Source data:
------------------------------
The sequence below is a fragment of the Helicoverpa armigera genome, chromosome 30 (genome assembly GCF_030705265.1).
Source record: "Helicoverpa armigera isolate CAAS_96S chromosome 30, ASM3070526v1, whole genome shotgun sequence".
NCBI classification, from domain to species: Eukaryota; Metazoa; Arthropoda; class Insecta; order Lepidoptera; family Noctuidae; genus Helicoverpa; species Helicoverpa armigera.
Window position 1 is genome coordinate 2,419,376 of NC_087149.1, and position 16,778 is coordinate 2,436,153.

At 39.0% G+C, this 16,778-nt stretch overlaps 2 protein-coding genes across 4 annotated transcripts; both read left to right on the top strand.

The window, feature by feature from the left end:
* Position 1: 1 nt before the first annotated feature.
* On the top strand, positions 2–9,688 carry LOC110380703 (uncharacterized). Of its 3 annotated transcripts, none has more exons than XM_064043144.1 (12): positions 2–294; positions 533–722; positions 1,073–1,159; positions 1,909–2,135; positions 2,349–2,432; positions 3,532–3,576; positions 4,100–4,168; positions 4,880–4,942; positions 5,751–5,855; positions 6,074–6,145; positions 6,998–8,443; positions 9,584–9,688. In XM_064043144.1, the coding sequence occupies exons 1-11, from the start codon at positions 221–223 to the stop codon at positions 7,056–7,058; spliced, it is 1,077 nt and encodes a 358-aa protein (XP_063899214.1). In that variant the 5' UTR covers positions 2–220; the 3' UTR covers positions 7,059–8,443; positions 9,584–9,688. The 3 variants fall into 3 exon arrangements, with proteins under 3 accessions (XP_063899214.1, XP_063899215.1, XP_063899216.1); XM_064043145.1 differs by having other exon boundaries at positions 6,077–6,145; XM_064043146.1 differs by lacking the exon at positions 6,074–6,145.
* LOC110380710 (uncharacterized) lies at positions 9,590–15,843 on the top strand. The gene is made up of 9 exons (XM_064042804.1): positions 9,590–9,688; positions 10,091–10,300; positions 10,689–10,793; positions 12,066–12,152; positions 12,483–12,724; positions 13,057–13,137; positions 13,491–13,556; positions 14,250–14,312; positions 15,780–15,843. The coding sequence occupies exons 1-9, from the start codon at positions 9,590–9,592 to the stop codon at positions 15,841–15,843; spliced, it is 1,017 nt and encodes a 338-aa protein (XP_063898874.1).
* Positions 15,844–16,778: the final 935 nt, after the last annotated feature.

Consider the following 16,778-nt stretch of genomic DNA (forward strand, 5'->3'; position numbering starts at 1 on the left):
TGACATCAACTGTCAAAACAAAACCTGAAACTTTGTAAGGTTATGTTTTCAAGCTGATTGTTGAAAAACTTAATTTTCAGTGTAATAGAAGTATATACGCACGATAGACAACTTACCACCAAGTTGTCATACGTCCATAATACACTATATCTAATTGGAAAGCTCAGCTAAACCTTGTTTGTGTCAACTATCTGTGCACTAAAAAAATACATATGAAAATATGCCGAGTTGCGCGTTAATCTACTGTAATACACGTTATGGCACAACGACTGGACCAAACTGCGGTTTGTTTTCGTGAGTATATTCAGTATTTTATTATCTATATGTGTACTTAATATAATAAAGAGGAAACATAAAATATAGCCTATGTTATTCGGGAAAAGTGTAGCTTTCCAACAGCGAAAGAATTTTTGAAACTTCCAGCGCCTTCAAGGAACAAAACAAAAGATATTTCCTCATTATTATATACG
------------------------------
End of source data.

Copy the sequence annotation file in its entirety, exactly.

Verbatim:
The sequence below is a fragment of the Helicoverpa armigera genome, chromosome 30 (genome assembly GCF_030705265.1).
Source record: "Helicoverpa armigera isolate CAAS_96S chromosome 30, ASM3070526v1, whole genome shotgun sequence".
NCBI classification, from domain to species: Eukaryota; Metazoa; Arthropoda; class Insecta; order Lepidoptera; family Noctuidae; genus Helicoverpa; species Helicoverpa armigera.
Window position 1 is genome coordinate 2,419,376 of NC_087149.1, and position 16,778 is coordinate 2,436,153.

At 39.0% G+C, this 16,778-nt stretch overlaps 2 protein-coding genes across 4 annotated transcripts; both read left to right on the top strand.

The window, feature by feature from the left end:
* Position 1: 1 nt before the first annotated feature.
* On the top strand, positions 2–9,688 carry LOC110380703 (uncharacterized). Of its 3 annotated transcripts, none has more exons than XM_064043144.1 (12): positions 2–294; positions 533–722; positions 1,073–1,159; positions 1,909–2,135; positions 2,349–2,432; positions 3,532–3,576; positions 4,100–4,168; positions 4,880–4,942; positions 5,751–5,855; positions 6,074–6,145; positions 6,998–8,443; positions 9,584–9,688. In XM_064043144.1, the coding sequence occupies exons 1-11, from the start codon at positions 221–223 to the stop codon at positions 7,056–7,058; spliced, it is 1,077 nt and encodes a 358-aa protein (XP_063899214.1). In that variant the 5' UTR covers positions 2–220; the 3' UTR covers positions 7,059–8,443; positions 9,584–9,688. The 3 variants fall into 3 exon arrangements, with proteins under 3 accessions (XP_063899214.1, XP_063899215.1, XP_063899216.1); XM_064043145.1 differs by having other exon boundaries at positions 6,077–6,145; XM_064043146.1 differs by lacking the exon at positions 6,074–6,145.
* LOC110380710 (uncharacterized) lies at positions 9,590–15,843 on the top strand. The gene is made up of 9 exons (XM_064042804.1): positions 9,590–9,688; positions 10,091–10,300; positions 10,689–10,793; positions 12,066–12,152; positions 12,483–12,724; positions 13,057–13,137; positions 13,491–13,556; positions 14,250–14,312; positions 15,780–15,843. The coding sequence occupies exons 1-9, from the start codon at positions 9,590–9,592 to the stop codon at positions 15,841–15,843; spliced, it is 1,017 nt and encodes a 338-aa protein (XP_063898874.1).
* Positions 15,844–16,778: the final 935 nt, after the last annotated feature.

Consider the following 16,778-nt stretch of genomic DNA (forward strand, 5'->3'; position numbering starts at 1 on the left):
TGACATCAACTGTCAAAACAAAACCTGAAACTTTGTAAGGTTATGTTTTCAAGCTGATTGTTGAAAAACTTAATTTTCAGTGTAATAGAAGTATATACGCACGATAGACAACTTACCACCAAGTTGTCATACGTCCATAATACACTATATCTAATTGGAAAGCTCAGCTAAACCTTGTTTGTGTCAACTATCTGTGCACTAAAAAAATACATATGAAAATATGCCGAGTTGCGCGTTAATCTACTGTAATACACGTTATGGCACAACGACTGGACCAAACTGCGGTTTGTTTTCGTGAGTATATTCAGTATTTTATTATCTATATGTGTACTTAATATAATAAAGAGGAAACATAAAATATAGCCTATGTTATTCGGGAAAAGTGTAGCTTTCCAACAGCGAAAGAATTTTTGAAACTTCCAGCGCCTTCAAGGAACAAAACAAAAGATATTTCCTCATTATTATATACG